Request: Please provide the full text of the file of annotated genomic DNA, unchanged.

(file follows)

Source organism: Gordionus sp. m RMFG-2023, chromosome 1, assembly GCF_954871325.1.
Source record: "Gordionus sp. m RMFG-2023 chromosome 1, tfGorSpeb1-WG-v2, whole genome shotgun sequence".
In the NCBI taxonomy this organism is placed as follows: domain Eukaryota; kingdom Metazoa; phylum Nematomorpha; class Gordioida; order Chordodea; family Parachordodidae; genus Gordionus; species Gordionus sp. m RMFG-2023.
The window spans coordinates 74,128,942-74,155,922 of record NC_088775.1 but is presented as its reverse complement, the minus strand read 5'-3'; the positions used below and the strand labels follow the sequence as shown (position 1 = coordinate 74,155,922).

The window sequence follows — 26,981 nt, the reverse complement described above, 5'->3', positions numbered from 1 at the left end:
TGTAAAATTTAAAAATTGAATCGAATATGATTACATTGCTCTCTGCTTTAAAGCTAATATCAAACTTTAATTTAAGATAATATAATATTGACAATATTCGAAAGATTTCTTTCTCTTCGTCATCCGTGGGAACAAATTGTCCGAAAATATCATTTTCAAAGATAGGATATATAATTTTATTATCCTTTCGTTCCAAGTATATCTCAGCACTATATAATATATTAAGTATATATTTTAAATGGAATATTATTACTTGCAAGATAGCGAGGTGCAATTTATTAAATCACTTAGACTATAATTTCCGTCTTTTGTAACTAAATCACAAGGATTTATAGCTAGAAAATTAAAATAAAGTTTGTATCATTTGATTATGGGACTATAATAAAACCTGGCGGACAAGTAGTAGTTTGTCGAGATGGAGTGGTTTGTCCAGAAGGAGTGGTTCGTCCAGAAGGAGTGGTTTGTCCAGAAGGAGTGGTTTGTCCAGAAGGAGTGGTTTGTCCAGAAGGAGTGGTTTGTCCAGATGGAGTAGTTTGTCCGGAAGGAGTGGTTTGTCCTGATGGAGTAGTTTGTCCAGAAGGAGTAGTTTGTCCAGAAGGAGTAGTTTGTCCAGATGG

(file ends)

Source organism: Gordionus sp. m RMFG-2023, chromosome 1, assembly GCF_954871325.1.
Source record: "Gordionus sp. m RMFG-2023 chromosome 1, tfGorSpeb1-WG-v2, whole genome shotgun sequence".
In the NCBI taxonomy this organism is placed as follows: domain Eukaryota; kingdom Metazoa; phylum Nematomorpha; class Gordioida; order Chordodea; family Parachordodidae; genus Gordionus; species Gordionus sp. m RMFG-2023.
The window spans coordinates 74,128,942-74,155,922 of record NC_088775.1 but is presented as its reverse complement, the minus strand read 5'-3'; the positions used below and the strand labels follow the sequence as shown (position 1 = coordinate 74,155,922).

The window sequence follows — 26,981 nt, the reverse complement described above, 5'->3', positions numbered from 1 at the left end:
TGTAAAATTTAAAAATTGAATCGAATATGATTACATTGCTCTCTGCTTTAAAGCTAATATCAAACTTTAATTTAAGATAATATAATATTGACAATATTCGAAAGATTTCTTTCTCTTCGTCATCCGTGGGAACAAATTGTCCGAAAATATCATTTTCAAAGATAGGATATATAATTTTATTATCCTTTCGTTCCAAGTATATCTCAGCACTATATAATATATTAAGTATATATTTTAAATGGAATATTATTACTTGCAAGATAGCGAGGTGCAATTTATTAAATCACTTAGACTATAATTTCCGTCTTTTGTAACTAAATCACAAGGATTTATAGCTAGAAAATTAAAATAAAGTTTGTATCATTTGATTATGGGACTATAATAAAACCTGGCGGACAAGTAGTAGTTTGTCGAGATGGAGTGGTTTGTCCAGAAGGAGTGGTTCGTCCAGAAGGAGTGGTTTGTCCAGAAGGAGTGGTTTGTCCAGAAGGAGTGGTTTGTCCAGAAGGAGTGGTTTGTCCAGATGGAGTAGTTTGTCCGGAAGGAGTGGTTTGTCCTGATGGAGTAGTTTGTCCAGAAGGAGTAGTTTGTCCAGAAGGAGTAGTTTGTCCAGATGG